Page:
More recently, closed-loop control (CLC) systems have been developed to improve TIR in addition to decreasing hypoglycemia (5,6). We conducted a 6-month randomized clinical trial (RCT) of a CLC system, Control-IQ, that was demonstrated to safely improve glycemic control compared with sensor-augmented pump therapy (7). This CLC system, which consists of an insulin pump (t:slim ×2 insulin pump with Control-IQ Technology; Tandem Diabetes Care, San Diego, CA) and a continuous glucose monitor without required fingerstick calibration (Dexcom G6; Dexcom, Inc., San Diego, CA), uses an algorithm that is a third-generation descendant of the University of Virginia closed-loop system, later referred to as inControl by TypeZero Technologies (Charlottesville, VA) (79). In the trial, mean TIR for glucose of 70–180 mg/dL increased with CLC by 2.6 h/day compared with a sensor-augmented pump (P < 0.001). Significant reductions were also seen in HbA1c and continuous glucose monitor (CGM) metrics for hyperglycemia and hypoglycemia. There were no severe hypoglycemic events in either group, and one episode of diabetic ketoacidosis (DKA) occurred in the CLC group.

At the conclusion of the 6-month RCT, to compare CLC and a state-of-the-art comparator group, participants in the CLC group who elected to continue in the extension study were randomly assigned to either continue CLC or switch to a predictive low-glucose suspend (PLGS) system (Basal-IQ; Tandem Diabetes Care) that used the same insulin pump and CGM. Herein, we report the results from this randomized CLC versus PLGS comparison with further testing of the efficacy of CLC against a comparator group using a device in increasingly common use in type 1 diabetes.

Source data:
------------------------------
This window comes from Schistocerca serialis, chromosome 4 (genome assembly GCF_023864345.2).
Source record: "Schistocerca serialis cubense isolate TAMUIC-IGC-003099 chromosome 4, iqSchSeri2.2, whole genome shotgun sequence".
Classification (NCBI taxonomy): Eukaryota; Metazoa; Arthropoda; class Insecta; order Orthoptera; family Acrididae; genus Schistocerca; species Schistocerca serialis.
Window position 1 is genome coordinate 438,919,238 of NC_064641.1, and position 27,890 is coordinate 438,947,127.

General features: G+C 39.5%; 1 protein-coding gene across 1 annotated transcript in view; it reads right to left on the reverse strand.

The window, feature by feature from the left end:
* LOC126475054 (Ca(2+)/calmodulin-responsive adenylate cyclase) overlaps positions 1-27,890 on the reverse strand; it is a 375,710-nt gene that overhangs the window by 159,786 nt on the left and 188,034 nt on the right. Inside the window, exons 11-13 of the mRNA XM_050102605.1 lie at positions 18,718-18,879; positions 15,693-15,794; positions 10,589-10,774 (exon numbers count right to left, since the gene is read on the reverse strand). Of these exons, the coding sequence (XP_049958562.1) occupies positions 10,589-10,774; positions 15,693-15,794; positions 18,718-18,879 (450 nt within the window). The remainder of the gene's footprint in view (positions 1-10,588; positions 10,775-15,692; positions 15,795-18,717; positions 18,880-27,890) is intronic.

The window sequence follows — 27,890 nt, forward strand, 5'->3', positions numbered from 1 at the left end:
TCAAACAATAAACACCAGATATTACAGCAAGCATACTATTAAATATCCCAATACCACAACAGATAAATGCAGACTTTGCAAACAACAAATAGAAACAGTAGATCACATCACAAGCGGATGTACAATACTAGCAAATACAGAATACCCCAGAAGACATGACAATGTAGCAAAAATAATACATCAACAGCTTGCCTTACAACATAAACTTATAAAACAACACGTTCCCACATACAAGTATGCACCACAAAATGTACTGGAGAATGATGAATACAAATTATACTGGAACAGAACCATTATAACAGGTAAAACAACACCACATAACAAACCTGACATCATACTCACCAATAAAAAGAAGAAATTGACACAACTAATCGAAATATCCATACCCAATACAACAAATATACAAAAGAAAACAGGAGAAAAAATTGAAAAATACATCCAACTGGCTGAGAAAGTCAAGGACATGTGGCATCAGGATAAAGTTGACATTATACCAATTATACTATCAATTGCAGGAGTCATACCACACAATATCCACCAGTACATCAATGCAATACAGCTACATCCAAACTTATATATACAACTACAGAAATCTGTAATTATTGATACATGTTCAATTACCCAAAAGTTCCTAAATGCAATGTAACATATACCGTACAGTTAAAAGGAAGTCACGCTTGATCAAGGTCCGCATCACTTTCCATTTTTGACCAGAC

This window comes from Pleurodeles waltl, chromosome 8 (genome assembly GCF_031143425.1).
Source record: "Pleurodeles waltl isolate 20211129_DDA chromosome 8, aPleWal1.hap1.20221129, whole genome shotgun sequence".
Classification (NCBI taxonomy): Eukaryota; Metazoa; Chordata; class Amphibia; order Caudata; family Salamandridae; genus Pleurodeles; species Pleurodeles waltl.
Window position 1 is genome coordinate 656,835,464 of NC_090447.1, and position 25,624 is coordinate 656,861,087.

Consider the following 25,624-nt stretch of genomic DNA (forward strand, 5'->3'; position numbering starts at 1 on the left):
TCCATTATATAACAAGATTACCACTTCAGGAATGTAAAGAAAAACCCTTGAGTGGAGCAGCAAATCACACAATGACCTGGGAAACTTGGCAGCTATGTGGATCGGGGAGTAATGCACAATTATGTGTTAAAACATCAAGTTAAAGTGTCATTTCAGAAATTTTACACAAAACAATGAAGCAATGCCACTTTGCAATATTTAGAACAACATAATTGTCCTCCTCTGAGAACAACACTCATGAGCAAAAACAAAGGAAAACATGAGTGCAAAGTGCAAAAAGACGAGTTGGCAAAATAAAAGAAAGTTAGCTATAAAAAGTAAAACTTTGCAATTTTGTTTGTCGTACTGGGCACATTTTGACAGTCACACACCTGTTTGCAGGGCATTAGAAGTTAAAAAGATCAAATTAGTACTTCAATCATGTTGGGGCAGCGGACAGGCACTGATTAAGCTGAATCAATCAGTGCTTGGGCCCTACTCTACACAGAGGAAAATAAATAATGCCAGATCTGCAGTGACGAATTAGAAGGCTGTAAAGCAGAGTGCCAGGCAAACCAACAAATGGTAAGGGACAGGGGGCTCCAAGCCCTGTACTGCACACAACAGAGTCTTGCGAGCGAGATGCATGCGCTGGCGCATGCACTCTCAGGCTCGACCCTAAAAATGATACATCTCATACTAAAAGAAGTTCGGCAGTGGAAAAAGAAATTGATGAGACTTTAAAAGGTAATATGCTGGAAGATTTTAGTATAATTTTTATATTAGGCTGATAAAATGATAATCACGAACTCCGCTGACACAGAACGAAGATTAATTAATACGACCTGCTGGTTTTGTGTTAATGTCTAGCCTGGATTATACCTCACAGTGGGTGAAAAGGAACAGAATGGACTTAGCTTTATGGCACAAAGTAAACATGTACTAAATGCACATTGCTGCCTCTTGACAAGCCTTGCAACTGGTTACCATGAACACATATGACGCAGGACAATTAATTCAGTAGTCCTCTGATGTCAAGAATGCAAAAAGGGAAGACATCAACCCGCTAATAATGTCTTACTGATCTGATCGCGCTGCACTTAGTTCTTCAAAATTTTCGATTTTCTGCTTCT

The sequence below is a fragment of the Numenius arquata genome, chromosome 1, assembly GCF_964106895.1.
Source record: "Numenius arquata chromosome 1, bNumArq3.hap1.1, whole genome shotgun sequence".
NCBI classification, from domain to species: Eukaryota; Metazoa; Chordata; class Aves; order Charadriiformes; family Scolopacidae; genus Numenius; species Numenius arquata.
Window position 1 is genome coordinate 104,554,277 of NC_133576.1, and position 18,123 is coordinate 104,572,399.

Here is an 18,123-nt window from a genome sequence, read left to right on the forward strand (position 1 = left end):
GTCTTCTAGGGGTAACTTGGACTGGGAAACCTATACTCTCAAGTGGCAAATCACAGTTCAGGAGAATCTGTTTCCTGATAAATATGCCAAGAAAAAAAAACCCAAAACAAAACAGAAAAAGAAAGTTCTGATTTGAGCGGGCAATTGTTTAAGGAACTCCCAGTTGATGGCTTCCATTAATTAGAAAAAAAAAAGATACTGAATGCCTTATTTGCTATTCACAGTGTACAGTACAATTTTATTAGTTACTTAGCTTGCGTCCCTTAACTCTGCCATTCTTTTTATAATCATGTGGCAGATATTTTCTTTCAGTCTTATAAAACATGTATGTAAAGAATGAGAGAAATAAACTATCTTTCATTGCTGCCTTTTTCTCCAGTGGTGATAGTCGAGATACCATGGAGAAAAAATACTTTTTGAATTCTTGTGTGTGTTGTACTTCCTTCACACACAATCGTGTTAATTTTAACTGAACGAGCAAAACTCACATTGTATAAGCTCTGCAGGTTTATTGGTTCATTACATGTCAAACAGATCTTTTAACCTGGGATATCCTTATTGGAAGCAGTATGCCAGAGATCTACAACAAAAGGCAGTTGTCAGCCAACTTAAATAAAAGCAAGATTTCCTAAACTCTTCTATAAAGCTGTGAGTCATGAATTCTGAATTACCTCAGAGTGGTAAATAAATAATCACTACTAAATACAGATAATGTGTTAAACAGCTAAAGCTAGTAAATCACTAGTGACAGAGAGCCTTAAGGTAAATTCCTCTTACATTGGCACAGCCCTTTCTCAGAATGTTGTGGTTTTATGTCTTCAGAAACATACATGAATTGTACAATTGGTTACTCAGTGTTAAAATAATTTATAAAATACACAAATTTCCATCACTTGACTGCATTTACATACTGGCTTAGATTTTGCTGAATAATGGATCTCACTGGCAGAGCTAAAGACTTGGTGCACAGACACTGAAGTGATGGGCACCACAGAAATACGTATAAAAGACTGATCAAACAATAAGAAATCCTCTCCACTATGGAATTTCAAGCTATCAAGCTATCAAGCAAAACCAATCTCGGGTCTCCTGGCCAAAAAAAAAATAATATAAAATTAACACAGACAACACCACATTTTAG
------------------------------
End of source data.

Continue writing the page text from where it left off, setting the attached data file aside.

The study was conducted at seven U.S. diabetes centers. The protocol, which was conducted under an investigational device exemption from the U.S. Food and Drug Administration, was approved by a central institutional review board, and written informed consent was obtained as required including a parental consent and assent for participants age 14 to <18 years.

The 6-month RCT preceding this extension study enrolled individuals ≥14 years old with a clinical diagnosis of type 1 diabetes who were treated with insulin for at least 1 year by pump or multiple daily injections. See Brown et al. (7) for a complete listing of eligibility criteria.